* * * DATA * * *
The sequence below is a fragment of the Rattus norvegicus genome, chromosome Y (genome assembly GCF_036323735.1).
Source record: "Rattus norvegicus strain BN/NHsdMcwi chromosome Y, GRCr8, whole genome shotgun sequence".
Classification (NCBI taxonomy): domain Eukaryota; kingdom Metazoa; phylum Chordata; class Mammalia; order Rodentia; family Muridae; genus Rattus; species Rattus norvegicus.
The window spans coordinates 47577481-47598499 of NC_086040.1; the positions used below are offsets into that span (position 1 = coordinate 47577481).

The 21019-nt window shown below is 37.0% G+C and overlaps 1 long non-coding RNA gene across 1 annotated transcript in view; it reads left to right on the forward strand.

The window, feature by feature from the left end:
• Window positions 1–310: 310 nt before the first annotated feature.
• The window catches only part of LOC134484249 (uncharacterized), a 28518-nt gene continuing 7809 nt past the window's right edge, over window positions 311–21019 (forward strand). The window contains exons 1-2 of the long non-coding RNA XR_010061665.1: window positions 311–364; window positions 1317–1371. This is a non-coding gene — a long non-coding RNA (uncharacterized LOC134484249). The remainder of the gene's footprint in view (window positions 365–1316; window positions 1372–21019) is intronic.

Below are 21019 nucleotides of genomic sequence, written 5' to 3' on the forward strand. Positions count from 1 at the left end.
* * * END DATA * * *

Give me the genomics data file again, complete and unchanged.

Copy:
The sequence below is a fragment of the Rattus norvegicus genome, chromosome Y (genome assembly GCF_036323735.1).
Source record: "Rattus norvegicus strain BN/NHsdMcwi chromosome Y, GRCr8, whole genome shotgun sequence".
Classification (NCBI taxonomy): domain Eukaryota; kingdom Metazoa; phylum Chordata; class Mammalia; order Rodentia; family Muridae; genus Rattus; species Rattus norvegicus.
The window spans coordinates 47577481-47598499 of NC_086040.1; the positions used below are offsets into that span (position 1 = coordinate 47577481).

The 21019-nt window shown below is 37.0% G+C and overlaps 1 long non-coding RNA gene across 1 annotated transcript in view; it reads left to right on the forward strand.

The window, feature by feature from the left end:
• Window positions 1–310: 310 nt before the first annotated feature.
• The window catches only part of LOC134484249 (uncharacterized), a 28518-nt gene continuing 7809 nt past the window's right edge, over window positions 311–21019 (forward strand). The window contains exons 1-2 of the long non-coding RNA XR_010061665.1: window positions 311–364; window positions 1317–1371. This is a non-coding gene — a long non-coding RNA (uncharacterized LOC134484249). The remainder of the gene's footprint in view (window positions 365–1316; window positions 1372–21019) is intronic.

Below are 21019 nucleotides of genomic sequence, written 5' to 3' on the forward strand. Positions count from 1 at the left end.